Generating electricity using renewable energy is now cheaper than using fossil fuels, but mining companies, banks and governments in Australia continue to invest significantly more in coal, oil and gas than wind and solar.
With the passage of the Climate Change Act (CCA) that mandates a target of zero net emissions by 2050, Victoria is formally in the leadership among state and federal governments.
The “clean coal” power generator being promoted by the federal government comes from a 2009 proposal by Clive Palmer to provide electricity to Galilee Basin coalmines planned by Palmer, Gina Rinehart and Adani.
Palmer’s Waratah Coal applied to the Clean Energy Finance Corporation on February 24 to finance a 900MW coal generator that proposes to use an unproven technology: carbon capture and storage.
The plan is to bury the emissions from the coal plant in the Galilee Basin, “sequestered” in an “un-mineable” area of coal seams one kilometre underground.
"We will do everything we can to make sure Westpac decides they won't fund the destruction of the Great Barrier Reef and the Adani coal mine," Amy Gordon, from the Australian Youth Climate Coalition (AYCC), told a crowd of about 200 outside the head office of Westpac Bank on February 20. The rallies were organised by the AYCC and 350.org.
The first few weeks of the Donald Trump administration have been extraordinary, and quite frightening — not just because of the incompetence of a president who appears to be little more than a self-obsessed idiot, but also by the actions of the dangerous ideologues at the helm of the world’s biggest economy and military power.
Federal Treasurer Scott Morrison pulled out a lump of coal in parliament on February 9 and launched a rant in which he accused the opposition of “coal-o-phobia” and regurgitated PM Malcolm Turnbull's outrageous National Press Club speech urging more coal-fired power stations be built.
Morrison went wild while behind him other Liberals and Nationals joined in a pantomime by passing the lump of coal to each other.
Right-wing politicians have blown hard on the anti-renewables dog-whistle since February 8, when extreme temperatures in South Australia were followed by rolling electricity blackouts.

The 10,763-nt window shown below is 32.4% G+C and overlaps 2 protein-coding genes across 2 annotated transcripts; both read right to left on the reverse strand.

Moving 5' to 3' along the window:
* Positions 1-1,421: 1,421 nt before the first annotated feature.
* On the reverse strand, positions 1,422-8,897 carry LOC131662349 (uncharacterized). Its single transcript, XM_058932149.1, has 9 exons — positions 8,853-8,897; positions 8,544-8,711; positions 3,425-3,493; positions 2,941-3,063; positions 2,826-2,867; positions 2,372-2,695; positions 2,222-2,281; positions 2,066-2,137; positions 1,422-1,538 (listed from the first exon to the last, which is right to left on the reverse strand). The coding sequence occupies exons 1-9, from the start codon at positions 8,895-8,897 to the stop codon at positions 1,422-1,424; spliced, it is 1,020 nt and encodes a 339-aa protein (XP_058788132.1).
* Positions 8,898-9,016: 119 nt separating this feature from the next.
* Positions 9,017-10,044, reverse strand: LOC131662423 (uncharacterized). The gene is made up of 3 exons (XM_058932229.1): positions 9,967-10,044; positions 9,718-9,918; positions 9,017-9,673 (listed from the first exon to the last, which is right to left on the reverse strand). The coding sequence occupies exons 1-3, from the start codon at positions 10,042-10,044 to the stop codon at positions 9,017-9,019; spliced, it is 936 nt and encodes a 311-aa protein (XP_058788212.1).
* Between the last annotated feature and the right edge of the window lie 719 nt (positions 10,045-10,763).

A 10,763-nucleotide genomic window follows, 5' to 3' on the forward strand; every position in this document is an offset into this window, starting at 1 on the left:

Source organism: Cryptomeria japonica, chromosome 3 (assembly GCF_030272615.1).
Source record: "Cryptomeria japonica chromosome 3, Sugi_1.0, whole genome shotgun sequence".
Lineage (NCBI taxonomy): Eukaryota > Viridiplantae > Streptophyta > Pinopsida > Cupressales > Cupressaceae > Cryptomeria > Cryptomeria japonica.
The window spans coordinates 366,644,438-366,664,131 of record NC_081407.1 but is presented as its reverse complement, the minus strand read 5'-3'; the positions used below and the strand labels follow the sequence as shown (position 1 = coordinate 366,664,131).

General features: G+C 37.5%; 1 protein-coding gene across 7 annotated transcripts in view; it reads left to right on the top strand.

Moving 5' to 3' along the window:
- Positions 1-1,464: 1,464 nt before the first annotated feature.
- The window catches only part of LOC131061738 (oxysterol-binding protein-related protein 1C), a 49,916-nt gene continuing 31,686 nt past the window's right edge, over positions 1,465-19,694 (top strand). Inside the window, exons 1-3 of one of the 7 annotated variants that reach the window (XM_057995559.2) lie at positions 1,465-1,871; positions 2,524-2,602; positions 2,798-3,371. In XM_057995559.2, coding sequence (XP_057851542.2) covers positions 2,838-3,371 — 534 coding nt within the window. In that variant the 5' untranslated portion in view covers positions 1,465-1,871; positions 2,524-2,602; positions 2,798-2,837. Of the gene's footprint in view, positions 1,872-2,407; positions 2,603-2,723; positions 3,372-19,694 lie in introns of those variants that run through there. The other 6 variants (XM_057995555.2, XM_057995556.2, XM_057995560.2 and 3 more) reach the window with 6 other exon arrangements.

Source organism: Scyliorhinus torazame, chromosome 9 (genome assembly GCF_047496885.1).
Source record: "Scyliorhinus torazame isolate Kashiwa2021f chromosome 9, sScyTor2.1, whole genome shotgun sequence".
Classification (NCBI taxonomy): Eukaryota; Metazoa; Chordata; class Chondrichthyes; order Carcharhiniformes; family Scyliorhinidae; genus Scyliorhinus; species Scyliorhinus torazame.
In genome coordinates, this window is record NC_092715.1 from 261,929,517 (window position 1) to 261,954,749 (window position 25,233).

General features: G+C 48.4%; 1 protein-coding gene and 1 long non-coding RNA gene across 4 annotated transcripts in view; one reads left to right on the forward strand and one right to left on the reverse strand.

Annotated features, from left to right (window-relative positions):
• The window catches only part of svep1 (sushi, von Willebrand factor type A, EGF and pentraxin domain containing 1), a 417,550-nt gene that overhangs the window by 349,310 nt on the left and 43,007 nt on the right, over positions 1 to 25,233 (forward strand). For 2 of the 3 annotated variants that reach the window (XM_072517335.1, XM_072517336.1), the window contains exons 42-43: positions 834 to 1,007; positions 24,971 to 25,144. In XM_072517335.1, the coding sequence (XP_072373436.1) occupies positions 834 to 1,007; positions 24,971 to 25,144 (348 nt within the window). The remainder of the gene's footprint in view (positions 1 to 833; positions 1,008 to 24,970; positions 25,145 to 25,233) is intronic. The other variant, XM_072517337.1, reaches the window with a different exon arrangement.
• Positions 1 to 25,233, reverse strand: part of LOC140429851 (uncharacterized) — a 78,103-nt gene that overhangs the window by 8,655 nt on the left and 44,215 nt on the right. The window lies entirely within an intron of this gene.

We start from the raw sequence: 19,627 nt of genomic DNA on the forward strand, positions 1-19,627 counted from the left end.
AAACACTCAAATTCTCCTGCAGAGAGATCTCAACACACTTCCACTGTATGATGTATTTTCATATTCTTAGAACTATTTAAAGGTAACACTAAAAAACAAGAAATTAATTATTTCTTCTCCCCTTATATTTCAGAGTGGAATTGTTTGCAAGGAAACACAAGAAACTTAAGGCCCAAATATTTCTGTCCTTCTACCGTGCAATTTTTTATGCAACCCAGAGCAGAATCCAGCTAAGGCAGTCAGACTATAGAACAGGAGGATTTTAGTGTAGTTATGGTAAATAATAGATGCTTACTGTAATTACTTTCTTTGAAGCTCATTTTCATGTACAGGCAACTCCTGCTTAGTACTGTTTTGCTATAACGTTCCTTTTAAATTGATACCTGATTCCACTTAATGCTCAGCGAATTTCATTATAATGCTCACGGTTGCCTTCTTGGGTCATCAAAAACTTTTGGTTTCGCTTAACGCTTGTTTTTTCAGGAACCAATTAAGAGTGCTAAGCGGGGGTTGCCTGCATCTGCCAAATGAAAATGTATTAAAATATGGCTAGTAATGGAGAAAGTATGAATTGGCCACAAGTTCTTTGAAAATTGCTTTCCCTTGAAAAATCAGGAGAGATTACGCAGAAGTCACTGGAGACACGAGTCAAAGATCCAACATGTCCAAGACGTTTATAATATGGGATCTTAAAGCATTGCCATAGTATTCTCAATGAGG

Late that afternoon, power demand in the state spiked to near-record levels. From about 6pm, 100 megawatts — roughly 3% of the state’s total demand — was shed for about half an hour.
“How can Shadow Minister for Renewables David Southwick continue to hold his title while opposing investment in wind and solar?” asked Friends of the Earth renewables campaigner Pat Simons after the Victorian Liberals declared they would abolish the state renewable energy target if elected.
Protesters gathered outside his Caulfield offices on February 14 with a banner reading “Shadow Minister against renewables” and also outside state Opposition leader Matthew Guy's office in Bulleen.
The New South Wales state government has released changes to the state’s planning law which, if passed, will grant big mining companies more power and reduce communities and councils’ already limited rights of appeal.
The government says the changes to the Environmental Planning and Assessment Act (EP&A Act) 1979, released on January 9, are primarily about promoting “confidence” in the state’s planning system.
Speculation is increasing that the federal government will lend mining giant Adani half the $2.2 billion cost of a rail line to take coal from the proposed Carmichael coalmine in Queensland’s Galilee Basin to the Abbot Point coal terminal.
The money is likely to come from the Northern Australia Infrastructure Facility. The $5 billion infrastructure fund has granted preliminary approval for the subsidy.